Each year when the end of school came round, I would get this weird feeling. I was excited like anyone else, but there was also this mellow tide that would wash over me, putting me in a mood that’s hard to describe.
The reason this always happened to me was because my thought process was this: once a school year is over, an era of my life was over. And I can’t ever get it back. The classes I went to every day, the friends I spent half my day with, the teachers I had, the people I ate lunch with, are now just a piece of my memory. I can never get those moments back. There were always some classes that made the end of school something to look forward to, but there were some that made it hard to think about.
My assumption is that most people don’t think this way at all. Most people look forward to the end of school from the day it starts. My sister is one of these people. But I LOVE school. Ever since my first day of public school in 2006, I have enjoyed going to school.
Why do I write about my love for school? Not sure, it’s just one of those ideas that popped into my head a few weeks ago that I immediately started writing about. Rereading my intro just now has me realizing how fitting it is for where I am right now. I have less than a week left of my first Slovene course, and I’ve had a lot of mixed feelings about learning Slovene and going to my course lately.
One of those feelings is lack of motivation. I go to language school four days a week and it’s usually a good time. But at one point this past week I found myself walking home from the gym thinking about language school and a thought occurred in my mind, “I still have three more months of this!” I felt discouraged. I felt as though I was wasting my time. What am I gonna get out of this? Why am I here? Will these feelings pass?!
Yes. Of course they will. They always do. Another feeling was both the excitement and fear that I have of knowing I’ll be placed in a harder group for the next 2 courses. A few weeks ago this was all I wanted. Now I feel a sense of dread, but I know a push is what I need.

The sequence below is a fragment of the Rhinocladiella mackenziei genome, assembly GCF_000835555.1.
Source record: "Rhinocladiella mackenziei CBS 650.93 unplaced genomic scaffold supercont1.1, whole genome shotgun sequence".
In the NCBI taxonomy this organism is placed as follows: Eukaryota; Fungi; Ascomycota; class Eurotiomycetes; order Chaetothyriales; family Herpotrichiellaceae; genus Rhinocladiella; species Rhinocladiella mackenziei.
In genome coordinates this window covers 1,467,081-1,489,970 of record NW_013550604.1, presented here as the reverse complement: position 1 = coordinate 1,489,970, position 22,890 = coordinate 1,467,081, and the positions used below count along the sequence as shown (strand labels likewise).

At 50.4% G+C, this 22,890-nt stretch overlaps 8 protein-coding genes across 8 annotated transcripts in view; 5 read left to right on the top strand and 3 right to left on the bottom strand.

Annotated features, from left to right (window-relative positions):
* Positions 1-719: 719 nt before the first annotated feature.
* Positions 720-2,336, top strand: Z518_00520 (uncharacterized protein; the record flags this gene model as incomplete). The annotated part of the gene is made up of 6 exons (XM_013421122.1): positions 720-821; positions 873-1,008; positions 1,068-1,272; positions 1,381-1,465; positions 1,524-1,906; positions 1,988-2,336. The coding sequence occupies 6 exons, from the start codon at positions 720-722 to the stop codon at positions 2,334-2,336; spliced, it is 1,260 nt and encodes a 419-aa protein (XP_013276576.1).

Lastly, I had faint traces of what I described in the second paragraph. These didn’t quite hit me until I went to a dinner party a classmate and his wife hosted for the rest of the class and our two teachers. I thought about how I had one more week with these classmates. The last week we’d all be together. Some of them are continuing while others are moving back to their home countries. What if I never see them again? It’s a bit sad, but that’s life, some people are only in yours for a season.
On a lighter note, I am very grateful to have been placed in Skupina 1 (Group 1). At the beginning of my language course, I was so bothered that I was in such an easy class. I wanted to do more challenging things. I was jealous of my more capable friends and was/still am jealous of their language speaking abilities. How do they speak so well? How do they understand so well? Ugh, I suck. Maybe if I was in Skupina 2 I would be better. But being in Skupina 1 has truly been a blessing. Out of the other four groups, no other had the community that mine did, and that means a whole lot more than the difficulty of a class or what I would have gained from it.
Better speaking and listening abilities will come with time, the time those in higher level groups have already put in. I need not be jealous, but instead remind myself to stop comparing and embrace where I am knowing it’s not a result of lack of effort or a thick skull, but of time. I will (hopefully) get there one day!